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'Axis of Evil' Lullabies: A Nod to Peace

In the end, however, artists from nine Western countries, including the United States, would take part. One American who immediately jumped on board was Rickie Lee Jones, popular singer-songwriter and an outspoken critic of the Bush administration.

"George Bush and Dick Cheney and [John] Ashcroft are the axis of evil," Jones said in a phone interview from her home last week. "They are a triad of evil, and so of course they would think in those terms. To go down in history as the president who called the Middle East people evil is a terrible legacy. In political times to try to evoke religion and the ideas of goodness and evil, when you're fighting about oil -- to try to get the American people to think of these people as evil because you want their oil -- this is what he's trying to do."

Palestinian singer Rim Banna, whose twins were born just before she recorded her lullabies, says the songs "can be a bridge between cultures." (Photos Erik Hillestad)

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If President Bush intended that "axis of evil" be applied to the governments of these countries and not the people, it is a message that is neither understood nor accepted by many of the album's participants. Singers, and sisters, Mahsa and Marjan Vahdat are self-described dissidents in Iran, but they still object to the president's words.

"I am not satisfied in my country with this government," Mahsa Vahdat said in a phone interview from her Tehran home. "We have very complicated social and political problems here. But it is very heavy, very sad, to have the people of my country called this name."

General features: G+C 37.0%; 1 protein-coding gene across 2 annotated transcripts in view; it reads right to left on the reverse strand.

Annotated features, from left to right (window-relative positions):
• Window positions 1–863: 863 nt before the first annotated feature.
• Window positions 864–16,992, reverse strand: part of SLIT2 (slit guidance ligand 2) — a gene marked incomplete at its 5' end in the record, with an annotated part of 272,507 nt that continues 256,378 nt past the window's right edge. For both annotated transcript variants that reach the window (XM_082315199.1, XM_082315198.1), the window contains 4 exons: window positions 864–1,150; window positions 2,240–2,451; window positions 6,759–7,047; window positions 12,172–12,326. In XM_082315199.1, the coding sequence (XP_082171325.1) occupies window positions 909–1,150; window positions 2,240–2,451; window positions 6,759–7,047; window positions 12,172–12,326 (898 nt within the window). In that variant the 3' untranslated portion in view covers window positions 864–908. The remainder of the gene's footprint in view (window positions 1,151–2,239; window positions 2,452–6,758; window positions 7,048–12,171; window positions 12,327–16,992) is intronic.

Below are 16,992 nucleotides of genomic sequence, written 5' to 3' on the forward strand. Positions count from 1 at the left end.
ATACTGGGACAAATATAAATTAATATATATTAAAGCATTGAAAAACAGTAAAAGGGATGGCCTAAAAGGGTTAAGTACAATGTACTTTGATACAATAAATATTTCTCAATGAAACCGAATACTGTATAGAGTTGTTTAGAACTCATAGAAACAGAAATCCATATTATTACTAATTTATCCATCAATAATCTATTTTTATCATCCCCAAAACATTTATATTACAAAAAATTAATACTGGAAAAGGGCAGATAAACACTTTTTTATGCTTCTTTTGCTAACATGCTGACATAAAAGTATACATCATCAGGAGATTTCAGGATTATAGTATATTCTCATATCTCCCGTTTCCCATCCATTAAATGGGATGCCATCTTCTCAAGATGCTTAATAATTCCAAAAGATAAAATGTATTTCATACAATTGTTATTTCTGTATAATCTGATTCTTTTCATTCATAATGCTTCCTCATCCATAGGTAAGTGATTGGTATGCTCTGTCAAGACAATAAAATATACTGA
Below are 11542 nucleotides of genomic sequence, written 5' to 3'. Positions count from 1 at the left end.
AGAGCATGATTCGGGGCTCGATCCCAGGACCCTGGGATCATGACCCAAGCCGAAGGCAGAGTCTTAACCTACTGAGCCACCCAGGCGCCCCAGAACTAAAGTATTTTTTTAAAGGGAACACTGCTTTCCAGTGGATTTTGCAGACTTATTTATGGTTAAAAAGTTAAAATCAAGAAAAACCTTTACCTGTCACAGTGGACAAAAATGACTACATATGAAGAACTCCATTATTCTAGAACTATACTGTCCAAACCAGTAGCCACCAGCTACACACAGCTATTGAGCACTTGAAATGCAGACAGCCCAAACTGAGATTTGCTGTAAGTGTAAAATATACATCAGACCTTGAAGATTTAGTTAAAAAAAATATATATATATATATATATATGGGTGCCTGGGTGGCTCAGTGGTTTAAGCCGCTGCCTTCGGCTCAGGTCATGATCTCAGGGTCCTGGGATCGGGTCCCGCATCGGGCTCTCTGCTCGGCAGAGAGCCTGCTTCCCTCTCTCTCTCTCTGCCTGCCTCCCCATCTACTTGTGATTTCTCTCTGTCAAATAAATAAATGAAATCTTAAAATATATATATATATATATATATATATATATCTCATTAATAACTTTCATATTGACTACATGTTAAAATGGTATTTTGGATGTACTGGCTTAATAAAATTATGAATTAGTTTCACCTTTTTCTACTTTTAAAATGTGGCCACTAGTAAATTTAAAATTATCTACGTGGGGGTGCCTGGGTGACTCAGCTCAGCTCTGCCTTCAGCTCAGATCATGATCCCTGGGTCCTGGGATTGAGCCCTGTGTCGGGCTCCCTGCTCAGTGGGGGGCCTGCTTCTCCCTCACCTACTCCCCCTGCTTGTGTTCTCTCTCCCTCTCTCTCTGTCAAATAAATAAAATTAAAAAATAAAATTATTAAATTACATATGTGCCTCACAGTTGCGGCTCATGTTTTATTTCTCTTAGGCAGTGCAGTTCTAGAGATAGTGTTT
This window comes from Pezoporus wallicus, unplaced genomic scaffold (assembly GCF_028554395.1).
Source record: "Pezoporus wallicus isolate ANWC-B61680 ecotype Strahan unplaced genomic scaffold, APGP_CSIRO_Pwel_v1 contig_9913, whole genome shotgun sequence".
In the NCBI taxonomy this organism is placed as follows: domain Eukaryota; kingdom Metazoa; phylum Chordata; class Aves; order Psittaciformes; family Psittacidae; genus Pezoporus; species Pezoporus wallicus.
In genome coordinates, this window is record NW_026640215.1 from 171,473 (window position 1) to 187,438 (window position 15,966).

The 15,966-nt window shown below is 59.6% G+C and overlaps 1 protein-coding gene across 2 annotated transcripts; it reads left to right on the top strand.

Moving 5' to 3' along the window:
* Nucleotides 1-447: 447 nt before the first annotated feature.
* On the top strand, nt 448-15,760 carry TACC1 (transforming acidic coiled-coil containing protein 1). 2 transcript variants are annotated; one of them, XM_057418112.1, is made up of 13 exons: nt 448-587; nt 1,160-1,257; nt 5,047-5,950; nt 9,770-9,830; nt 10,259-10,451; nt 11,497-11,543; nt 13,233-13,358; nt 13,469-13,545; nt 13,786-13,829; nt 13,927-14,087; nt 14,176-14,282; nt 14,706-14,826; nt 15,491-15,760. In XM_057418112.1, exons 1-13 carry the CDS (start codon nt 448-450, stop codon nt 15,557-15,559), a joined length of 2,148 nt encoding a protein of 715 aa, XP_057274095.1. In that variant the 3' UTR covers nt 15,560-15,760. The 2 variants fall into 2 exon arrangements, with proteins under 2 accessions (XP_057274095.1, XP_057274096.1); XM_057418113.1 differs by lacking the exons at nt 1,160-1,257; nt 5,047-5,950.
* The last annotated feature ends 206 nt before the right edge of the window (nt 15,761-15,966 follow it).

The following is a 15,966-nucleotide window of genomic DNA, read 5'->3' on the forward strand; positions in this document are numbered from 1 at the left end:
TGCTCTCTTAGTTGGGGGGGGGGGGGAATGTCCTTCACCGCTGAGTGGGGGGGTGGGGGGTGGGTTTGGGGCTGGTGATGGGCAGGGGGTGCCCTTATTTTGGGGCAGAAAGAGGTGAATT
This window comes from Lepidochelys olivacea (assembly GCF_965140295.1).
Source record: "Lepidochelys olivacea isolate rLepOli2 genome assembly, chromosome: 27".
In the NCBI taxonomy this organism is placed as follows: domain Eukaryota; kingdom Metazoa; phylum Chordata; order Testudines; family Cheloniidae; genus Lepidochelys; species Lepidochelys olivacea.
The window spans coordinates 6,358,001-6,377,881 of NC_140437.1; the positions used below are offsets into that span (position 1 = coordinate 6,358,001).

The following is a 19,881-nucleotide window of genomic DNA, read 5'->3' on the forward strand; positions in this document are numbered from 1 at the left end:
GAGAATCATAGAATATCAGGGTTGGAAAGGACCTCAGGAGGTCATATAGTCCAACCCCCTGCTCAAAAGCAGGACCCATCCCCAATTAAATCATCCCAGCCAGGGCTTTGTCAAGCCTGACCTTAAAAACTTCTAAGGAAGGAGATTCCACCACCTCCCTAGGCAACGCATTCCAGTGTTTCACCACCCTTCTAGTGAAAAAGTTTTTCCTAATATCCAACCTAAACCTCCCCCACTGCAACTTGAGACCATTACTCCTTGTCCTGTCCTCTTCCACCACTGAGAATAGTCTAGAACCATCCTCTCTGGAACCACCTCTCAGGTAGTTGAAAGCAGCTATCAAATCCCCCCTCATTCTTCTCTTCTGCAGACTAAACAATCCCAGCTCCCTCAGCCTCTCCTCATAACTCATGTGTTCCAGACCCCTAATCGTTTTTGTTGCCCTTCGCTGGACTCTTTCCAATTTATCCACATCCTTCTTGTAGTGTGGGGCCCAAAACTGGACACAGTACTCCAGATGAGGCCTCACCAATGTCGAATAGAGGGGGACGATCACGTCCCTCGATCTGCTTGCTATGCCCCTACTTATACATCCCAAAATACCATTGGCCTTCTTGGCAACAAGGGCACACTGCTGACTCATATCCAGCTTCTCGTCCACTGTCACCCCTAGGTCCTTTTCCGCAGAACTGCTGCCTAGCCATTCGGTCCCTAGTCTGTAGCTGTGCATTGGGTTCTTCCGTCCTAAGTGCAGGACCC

Elana Fremerman, singer with the retro-country and jazz band Hot Club of Cowtown, performs on two of the tracks. "It was a pleasure being involved in a project with beautiful music," she says. "The fact that it was also a means of helping people in the West understand that not everybody over there is just carrying around a Kalashnikov, that was frosting on the cake."

On "My Tulip, My Pearl," Fremerman and Iranian singer Pari Zanganeh -- who alternate verses, as do most of the "partners" on the disc -- are accompanied by the Washington National Cathedral's girls choir. Hillestad says he was intrigued with the idea of using a choir from what he described as the official center of religious life in the United States. Greg Rixon, a spokesman for the Washington Cathedral, shies away from any symbolic inference. "We didn't see it in political terms at all," he said. "This project is rather universal in that the suffering that the whole world endures during war is most poignantly felt by women and children. And we believe it is that sentiment that is reflected in this disc."

More than anything, the album reflects the protective instincts of parents everywhere. On "Don't You Worry, My Child," Kulsoom Syed Ghulam of Afghanistan and Lila Downs of Mexico express that message with a moving eloquence:

Don't you worry my child,

My little darling.

Leave the world far behind

When you are sleeping.

Don't be afraid of the night.

I'll be watching.

Lying right by your side

Until morning.

Hillestad hopes the sentiments expressed in this song and the others will help humanize the "axis of evil" countries. "When the Western world is writing stories about these countries, they only write about just a small elite or a little group that has seized power," he said. "But most of the people there are just like most of the people on the planet."

Hillestad says 10 percent of the profits from the disc will go to Worldview Rights, which describes itself as an "organization for promotion of human rights, democracy and conflict resolution using communication strategies and applications."

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